Pastor Marty Macdonald was an evangelist for Downtown Batavia at the Business Improvement District's annual meeting and awards breakfast in the Generation Center on Friday morning.
Macdonald, pastor of City Church and the keynote speaker Friday, delivered a sermon on the virtues and values of Batavia, his belief in its potential, and his encouragement for Downtown's business owners to remain steadfast in their commitment to growth and community.
“This is the greatest city on the face of the Earth,” Macdonald said. “I really believe that. We as leaders are commissioned to make incredible decisions, not just once in a lifetime but every single day because we are presented with the call to make the future around us great. And not just for five, 10 or 15 years. We are called to change generations yet to come.”
He said he is overjoyed to see the success he sees coming Batavia's way and encouraged business owners not to gripe about the problems they might see but embrace what is going right.
"I’m thankful when I pull into the parking lot next to our building and I can’t find a place to park," Macdonald said. "I remember there was a time you could have thrown a bowling ball in any direction and not hit anything. Now people are upset because they’ve got to walk a little bit. Come on, we need to walk more anyways."
Instead of listening to the few lingering negative voices in the community who badmouth everything they see, Macdonald said we all should aim higher.
"I know I’m not talking to anybody in this room who talks about things that can’t be done," Macdonald said. "I’m talking to people who are can-do people here. Instead of saying what cannot be done or listening to the two or three voices in the community that seem to have the largest megaphone built into their mouths, let’s decide to live at a higher level than we’ve ever lived before. Let’s commit our attitude to be changed in order to go higher and go further than we have ever gone before."
After comparing and contrasting two birds of the desert -- the vulture that feeds only on dead things and the hummingbird that seeks beautiful flowers and spreads life -- Macdonald said, "Can I encourage you today to start thinking like a hummingbird, to start thinking like that one who is looking for life, looking things that are living, instead of focusing on something that is dead. I just want to throw this out here, and I don’t mean to insult anybody, but urban renewal is over. It’s dead. It’s gone. Yes, we learn from yesterday but we can’t stay stuck in yesterday if we are going to move on to a great future."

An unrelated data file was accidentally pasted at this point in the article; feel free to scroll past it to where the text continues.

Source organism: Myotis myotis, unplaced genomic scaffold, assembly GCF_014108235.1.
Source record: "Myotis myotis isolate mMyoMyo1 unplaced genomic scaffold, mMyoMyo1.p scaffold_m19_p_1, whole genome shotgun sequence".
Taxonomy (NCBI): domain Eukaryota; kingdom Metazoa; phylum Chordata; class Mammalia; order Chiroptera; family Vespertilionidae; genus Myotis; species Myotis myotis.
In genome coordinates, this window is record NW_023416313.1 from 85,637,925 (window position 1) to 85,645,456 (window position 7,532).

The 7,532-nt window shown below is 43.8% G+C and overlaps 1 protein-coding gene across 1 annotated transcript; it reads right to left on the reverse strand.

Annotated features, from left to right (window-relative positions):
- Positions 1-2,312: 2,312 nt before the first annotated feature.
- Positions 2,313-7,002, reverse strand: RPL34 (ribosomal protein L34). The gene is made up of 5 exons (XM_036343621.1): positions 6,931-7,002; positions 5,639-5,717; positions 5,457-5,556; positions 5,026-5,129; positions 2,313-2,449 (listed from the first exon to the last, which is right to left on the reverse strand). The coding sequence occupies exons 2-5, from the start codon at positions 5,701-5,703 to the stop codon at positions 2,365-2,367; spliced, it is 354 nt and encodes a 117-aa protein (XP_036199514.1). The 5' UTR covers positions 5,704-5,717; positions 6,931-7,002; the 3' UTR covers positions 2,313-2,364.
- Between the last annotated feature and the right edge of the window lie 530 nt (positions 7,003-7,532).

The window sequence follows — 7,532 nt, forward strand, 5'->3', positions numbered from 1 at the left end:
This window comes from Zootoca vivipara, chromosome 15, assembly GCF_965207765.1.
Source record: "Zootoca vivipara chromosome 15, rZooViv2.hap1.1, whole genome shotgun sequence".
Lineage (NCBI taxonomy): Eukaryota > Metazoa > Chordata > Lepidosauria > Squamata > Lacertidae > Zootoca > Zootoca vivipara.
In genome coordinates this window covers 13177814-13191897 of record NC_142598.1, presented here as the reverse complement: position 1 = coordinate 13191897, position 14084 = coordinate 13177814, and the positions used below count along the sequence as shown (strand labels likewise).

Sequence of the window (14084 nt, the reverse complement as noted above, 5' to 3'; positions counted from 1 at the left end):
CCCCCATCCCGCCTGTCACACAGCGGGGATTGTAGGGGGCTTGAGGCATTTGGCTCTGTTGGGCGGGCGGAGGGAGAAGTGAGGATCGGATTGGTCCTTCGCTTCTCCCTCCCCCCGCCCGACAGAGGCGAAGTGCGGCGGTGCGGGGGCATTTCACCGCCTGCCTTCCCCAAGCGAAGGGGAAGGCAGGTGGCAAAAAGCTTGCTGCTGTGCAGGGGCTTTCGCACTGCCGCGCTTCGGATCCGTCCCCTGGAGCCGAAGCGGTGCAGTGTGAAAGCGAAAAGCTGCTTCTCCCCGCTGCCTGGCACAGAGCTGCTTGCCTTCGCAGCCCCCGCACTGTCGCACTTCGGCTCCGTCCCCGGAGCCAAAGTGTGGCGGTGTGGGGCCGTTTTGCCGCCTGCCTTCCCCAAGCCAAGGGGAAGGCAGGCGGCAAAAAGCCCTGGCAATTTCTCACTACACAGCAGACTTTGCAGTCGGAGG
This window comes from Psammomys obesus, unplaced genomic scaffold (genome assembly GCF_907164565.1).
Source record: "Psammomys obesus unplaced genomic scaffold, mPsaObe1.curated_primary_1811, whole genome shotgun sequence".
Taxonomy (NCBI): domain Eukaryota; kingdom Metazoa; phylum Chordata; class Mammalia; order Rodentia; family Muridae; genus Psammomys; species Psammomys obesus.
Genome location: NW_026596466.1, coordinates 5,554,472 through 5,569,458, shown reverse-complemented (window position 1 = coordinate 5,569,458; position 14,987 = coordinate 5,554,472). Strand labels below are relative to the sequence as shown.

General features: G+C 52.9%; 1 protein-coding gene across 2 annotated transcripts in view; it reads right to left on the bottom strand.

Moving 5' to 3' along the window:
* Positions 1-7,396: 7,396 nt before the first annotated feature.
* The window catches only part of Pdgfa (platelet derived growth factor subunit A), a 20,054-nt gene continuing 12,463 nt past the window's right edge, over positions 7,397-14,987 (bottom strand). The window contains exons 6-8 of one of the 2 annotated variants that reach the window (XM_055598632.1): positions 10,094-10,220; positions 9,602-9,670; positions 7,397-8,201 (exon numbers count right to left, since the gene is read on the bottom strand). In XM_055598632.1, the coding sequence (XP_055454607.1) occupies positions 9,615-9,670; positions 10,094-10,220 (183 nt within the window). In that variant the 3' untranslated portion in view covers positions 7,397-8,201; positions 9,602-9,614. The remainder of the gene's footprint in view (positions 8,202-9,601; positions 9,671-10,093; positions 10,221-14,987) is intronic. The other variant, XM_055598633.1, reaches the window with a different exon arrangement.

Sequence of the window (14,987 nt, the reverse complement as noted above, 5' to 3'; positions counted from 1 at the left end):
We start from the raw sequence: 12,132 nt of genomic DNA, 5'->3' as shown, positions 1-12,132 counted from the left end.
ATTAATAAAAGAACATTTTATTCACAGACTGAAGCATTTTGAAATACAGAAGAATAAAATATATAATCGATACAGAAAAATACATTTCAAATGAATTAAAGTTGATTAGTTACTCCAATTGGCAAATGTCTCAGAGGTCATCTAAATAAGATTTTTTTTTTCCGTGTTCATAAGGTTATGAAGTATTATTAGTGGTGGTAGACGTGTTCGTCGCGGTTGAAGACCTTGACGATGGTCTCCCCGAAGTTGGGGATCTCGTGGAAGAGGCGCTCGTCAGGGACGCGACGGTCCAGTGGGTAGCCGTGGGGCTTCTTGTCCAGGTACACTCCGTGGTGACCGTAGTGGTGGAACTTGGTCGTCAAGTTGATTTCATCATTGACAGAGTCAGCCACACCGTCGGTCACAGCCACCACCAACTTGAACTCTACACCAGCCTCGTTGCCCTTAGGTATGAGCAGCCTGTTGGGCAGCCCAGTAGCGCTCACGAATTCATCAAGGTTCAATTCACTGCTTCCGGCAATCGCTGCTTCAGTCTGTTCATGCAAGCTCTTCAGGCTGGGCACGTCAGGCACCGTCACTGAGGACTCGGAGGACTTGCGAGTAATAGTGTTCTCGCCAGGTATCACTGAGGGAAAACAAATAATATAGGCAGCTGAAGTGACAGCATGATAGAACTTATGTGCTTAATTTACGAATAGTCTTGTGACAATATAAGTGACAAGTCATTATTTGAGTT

Adding, "In my church, everyone would say, ‘Amen’ right now."
Jon Mager, co-owner of the newly established Eli Fish Brewing Company, along with Matt Gray and Matt Boyd, delivered the opening remarks, talking about how the new restaurant, brewery, and restaurant incubator came to be.
"We all grew up in Batavia," Mager said. "We’re all very familiar with the area. We recognize that Downtown has been hurting for quite a few years. Over the years we, unfortunately, saw many restaurants and retail stores leave Downtown or close up completely. We admit we looked other places. We saw places with lower rent, lower operating costs, and lower construction costs over the entire project."
But they picked the former Newberry building for several reasons, including (the fact that) its surrounded by parking; Jackson Square is a hidden gem; there is ample traffic passing past the location; the current Downtown businesses are "awesome," and they are all nostalgic and love old buildings.
City Council President Eugene Jankowski talked about the benefits of the Downtown Revitalization Initiative and the process of the city winning the $10 million prize.
He recalled that while making a presentation in Albany, a slideshow of pictures was on a screen behind him when serendipity struck.
"I was talking about how I was walking to school and I remember the smell of those wet, demolished bricks and seeing this once beautiful downtown just rumble down," Jankowski said. "I remember that smell and I was telling the story, and unbeknownst to me, the picture came up of urban renewal and a pile of wet bricks. Jason (Molino) told me that afterward and I thought maybe the timing is right on this one."
Jankowski expressed his appreciation for Downtown's local business owners.
"I want to thank you from the bottom of my heart for investing your time and your hard-earned money in our Downtown and in our City," Jankowski said. "I know it’s a risk and I know sometimes it’s not always easy, but I as a Batavian really appreciate driving down Main Street and seeing all the traffic."
Jeff Gillard was named a Volunteer of the Year.
Derek Kane was named a Volunteer of the Year.
The Genesee Valley PennySaver, celebrating its 70th year in business, was named a Business of the Year. Pictured are Manual Karem, PennySaver ad manager, owner Steve Harrison, BID Director Beth Kemp, BID Board President Steve Krna, and Beth Walker, a sales associate with the PennySaver.
Adam Miller Toy and Bicycle, celebrating its 100th anniversary, was a Business of the Year. Pictured are Buzz Masse, Mark Masse, Joyce Masse, Cathy Roche, Michael Mugler, John Roche, and Krna and Kemp from the BID.